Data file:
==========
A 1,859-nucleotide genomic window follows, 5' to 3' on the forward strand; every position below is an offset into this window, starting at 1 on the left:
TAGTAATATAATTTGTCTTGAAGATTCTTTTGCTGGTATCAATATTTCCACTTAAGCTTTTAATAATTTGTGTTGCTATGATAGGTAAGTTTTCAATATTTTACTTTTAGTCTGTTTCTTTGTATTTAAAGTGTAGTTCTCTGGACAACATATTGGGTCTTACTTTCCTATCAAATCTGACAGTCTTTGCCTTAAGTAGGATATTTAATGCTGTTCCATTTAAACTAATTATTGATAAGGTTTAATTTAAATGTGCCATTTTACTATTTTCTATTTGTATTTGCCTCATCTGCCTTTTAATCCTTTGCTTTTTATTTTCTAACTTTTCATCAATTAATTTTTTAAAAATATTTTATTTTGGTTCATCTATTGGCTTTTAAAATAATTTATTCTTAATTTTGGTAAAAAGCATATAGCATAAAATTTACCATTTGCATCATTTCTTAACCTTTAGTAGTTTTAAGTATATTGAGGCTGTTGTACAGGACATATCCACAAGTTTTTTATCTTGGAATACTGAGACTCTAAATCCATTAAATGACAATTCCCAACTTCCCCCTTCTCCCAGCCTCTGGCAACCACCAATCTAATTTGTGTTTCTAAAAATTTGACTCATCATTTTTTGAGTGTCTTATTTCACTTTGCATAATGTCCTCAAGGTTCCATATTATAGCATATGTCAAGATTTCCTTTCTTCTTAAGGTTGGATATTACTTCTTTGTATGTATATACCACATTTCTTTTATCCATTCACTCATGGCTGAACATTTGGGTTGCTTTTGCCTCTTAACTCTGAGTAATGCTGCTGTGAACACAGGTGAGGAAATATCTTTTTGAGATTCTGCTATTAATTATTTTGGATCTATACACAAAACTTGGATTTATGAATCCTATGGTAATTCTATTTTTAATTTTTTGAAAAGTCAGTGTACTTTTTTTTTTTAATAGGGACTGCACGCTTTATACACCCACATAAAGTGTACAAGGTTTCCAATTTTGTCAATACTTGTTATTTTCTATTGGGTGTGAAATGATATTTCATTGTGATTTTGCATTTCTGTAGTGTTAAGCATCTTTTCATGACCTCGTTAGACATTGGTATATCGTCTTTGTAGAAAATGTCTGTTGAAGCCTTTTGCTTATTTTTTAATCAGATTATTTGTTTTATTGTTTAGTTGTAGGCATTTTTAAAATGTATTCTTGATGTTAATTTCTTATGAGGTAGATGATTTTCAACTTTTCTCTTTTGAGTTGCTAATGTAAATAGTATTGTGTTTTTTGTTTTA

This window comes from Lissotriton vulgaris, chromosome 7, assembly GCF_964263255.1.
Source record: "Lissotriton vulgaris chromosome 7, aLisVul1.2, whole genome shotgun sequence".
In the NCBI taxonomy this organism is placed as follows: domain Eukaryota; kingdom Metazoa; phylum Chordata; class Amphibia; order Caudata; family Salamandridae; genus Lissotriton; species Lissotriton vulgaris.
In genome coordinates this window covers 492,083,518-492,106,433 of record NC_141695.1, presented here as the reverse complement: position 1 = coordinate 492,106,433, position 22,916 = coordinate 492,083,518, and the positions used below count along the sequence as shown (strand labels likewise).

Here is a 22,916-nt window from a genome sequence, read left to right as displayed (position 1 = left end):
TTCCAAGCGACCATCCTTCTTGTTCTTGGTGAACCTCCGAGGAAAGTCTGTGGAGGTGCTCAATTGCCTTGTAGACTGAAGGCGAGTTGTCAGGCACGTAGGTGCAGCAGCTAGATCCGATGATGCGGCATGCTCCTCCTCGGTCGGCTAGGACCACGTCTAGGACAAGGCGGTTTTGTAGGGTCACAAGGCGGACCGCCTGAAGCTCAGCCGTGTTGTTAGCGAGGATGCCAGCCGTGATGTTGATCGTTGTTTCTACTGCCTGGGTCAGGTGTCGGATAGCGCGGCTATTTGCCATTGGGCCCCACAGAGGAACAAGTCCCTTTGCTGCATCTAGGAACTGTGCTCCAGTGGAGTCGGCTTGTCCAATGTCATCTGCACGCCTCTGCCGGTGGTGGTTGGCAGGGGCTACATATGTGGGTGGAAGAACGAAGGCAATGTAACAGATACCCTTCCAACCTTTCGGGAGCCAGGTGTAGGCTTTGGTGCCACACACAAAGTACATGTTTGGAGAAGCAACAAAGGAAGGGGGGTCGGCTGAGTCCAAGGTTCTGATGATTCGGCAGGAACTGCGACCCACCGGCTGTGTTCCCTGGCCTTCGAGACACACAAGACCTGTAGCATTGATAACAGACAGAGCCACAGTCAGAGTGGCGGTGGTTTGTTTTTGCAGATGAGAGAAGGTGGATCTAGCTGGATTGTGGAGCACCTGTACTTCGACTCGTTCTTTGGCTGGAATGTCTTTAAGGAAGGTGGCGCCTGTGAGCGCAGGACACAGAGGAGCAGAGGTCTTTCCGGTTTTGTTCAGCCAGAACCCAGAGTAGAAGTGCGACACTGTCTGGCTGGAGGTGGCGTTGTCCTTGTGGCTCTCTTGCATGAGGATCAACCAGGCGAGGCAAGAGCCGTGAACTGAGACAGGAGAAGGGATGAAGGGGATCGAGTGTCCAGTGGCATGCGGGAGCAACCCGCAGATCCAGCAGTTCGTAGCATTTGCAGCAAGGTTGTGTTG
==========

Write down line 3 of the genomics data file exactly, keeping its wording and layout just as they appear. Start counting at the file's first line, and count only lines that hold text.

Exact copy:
This window comes from Lissotriton vulgaris, chromosome 7, assembly GCF_964263255.1.